Poetic Ethnography

Begin by walking around the space and find a partner, as before, preferably someone with whom you are not too familiar, and who is “different” from you in obvious ways (race, gender, age, body type). Gravitate towards that person and intuitively discover if your desire to partner is reciprocated. If not, don’t take it personally and continue walking around until you find someone else.

Partners should stand facing each other 2 to 3 feet apart. Decide with your partner your initial roles within the experiment. One of you will be the ethnographer and the other the specimen. Specimen and ethnographer are metaphors that describe your role in the exercise – the person in the role of ethnographer does not “perform” a scientist in the theatrical sense. Rather you are both your actual selves in this time and place, exploring each other as “human artifact”. This verbal negotiation should be kept as brief as possible. You will reverse roles on completion of the exercise.

Once the roles have been established, certain basic guidelines should be articulated: ethnographers should try to be compassionate, sensitive, and truly open in their exploration of their specimen. In this process of negotiation of the borders of intimacy, it is important to be adventurous but always respectful. Ethnographers should not examine areas that may be considered taboo (i.e., breasts, genitals). If ethnographers examine areas that might still feel awkward or uncomfortable to the specimen (i.e., the feet, the inside of the mouth, the back of the ears, nostrils, knees, etc.), the specimen can simply give a hand signal for them to stop. The ethnographer will understand that the specimen is not consenting and they shouldn’t “go there.” Although they seem to have a more passive role, the specimen should always be present and aware during the exercise.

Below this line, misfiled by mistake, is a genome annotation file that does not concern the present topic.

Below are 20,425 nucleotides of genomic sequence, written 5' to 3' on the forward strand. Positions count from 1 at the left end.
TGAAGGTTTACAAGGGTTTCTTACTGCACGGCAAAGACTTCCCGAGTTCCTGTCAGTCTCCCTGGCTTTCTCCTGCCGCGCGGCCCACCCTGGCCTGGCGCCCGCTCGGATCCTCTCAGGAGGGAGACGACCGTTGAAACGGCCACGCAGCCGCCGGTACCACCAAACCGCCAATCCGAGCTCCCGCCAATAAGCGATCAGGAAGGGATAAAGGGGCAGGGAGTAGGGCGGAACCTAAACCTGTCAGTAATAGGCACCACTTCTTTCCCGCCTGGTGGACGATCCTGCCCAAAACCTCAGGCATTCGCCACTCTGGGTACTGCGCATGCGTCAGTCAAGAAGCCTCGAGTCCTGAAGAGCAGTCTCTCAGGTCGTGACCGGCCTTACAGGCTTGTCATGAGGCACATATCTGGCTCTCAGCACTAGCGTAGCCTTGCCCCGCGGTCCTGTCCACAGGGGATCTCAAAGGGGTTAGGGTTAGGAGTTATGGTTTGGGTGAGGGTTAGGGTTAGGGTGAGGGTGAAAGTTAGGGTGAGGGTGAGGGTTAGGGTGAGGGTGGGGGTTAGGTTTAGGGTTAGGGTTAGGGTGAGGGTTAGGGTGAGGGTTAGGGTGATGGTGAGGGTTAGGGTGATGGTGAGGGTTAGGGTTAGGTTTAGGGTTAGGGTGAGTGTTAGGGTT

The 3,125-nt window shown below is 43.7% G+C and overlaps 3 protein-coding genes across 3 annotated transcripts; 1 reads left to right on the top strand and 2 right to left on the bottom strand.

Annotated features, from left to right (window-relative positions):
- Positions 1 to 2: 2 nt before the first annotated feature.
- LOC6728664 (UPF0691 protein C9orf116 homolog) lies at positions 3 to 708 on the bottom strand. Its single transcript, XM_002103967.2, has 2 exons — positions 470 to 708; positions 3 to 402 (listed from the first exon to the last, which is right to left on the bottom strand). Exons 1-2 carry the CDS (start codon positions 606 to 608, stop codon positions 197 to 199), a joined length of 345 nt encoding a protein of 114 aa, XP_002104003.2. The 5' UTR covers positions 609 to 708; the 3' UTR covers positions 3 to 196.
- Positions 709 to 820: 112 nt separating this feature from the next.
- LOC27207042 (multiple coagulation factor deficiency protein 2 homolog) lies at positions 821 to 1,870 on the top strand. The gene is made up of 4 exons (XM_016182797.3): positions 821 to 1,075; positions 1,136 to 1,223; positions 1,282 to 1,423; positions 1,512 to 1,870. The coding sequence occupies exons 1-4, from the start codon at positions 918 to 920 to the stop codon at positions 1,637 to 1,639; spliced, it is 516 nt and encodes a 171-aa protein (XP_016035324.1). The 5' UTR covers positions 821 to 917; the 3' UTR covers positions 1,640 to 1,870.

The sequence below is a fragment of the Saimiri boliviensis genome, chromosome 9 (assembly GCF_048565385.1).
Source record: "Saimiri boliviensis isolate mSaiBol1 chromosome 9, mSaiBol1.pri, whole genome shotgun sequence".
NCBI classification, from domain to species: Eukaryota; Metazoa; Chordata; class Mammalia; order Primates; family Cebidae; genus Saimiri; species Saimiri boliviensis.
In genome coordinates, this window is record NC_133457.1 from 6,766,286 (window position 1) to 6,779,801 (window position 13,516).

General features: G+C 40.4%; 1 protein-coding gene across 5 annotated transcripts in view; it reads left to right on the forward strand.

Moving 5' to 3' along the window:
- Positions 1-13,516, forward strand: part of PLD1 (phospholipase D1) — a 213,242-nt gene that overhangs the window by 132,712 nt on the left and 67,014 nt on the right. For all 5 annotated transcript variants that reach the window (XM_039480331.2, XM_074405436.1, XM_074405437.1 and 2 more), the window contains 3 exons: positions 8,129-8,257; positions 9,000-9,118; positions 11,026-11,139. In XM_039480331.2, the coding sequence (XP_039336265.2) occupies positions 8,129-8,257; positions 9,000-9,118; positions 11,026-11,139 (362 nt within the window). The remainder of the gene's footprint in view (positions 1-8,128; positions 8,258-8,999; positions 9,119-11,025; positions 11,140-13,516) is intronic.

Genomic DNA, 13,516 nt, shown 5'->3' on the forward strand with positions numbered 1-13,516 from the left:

Once these guidelines have been carefully explained, the exercise can begin.

Part 1: Multi-sensorial exploration of the human body

Specimens close their eyes for the duration of the exercise. The ethnographers begin to examine their specimen in stages, adding sense by sense, layering each sense onto the next until all of their senses are engaged in the exploration simultaneously. (The instructor leading the exercise will call out each sense, signaling when to add a new sensorial layer to the exploration. Theirs is the only voice that will be heard during the exercise.)

Sight: First only use sight. The ethnographer should try to find out as much as possible by examining the specimen from different perspectives, angles, and distances, strictly using their eyes. The idea is to find out as much cultural and social information as possible about the body of the specimen.

Smell: After 5 minutes you can begin to include smell. The ethnographer should (respectfully) smell the specimen’s hair, face, hands, clothes, perfume, etc.

Hearing: The ethnographer can now add a third sense and begin to “listen to their partner’s body.” You should try to “hear” the breathing, heartbeat, digestion, and other sounds emanating from the body of your partner.

Touch: A few minutes later you can begin to use touch. Try to experience the texture of the other person’s clothes, skin, muscles, bone structure, and hair. Feel the temperature in different zones of their body. Engage your sense of touch, without abandoning the other senses.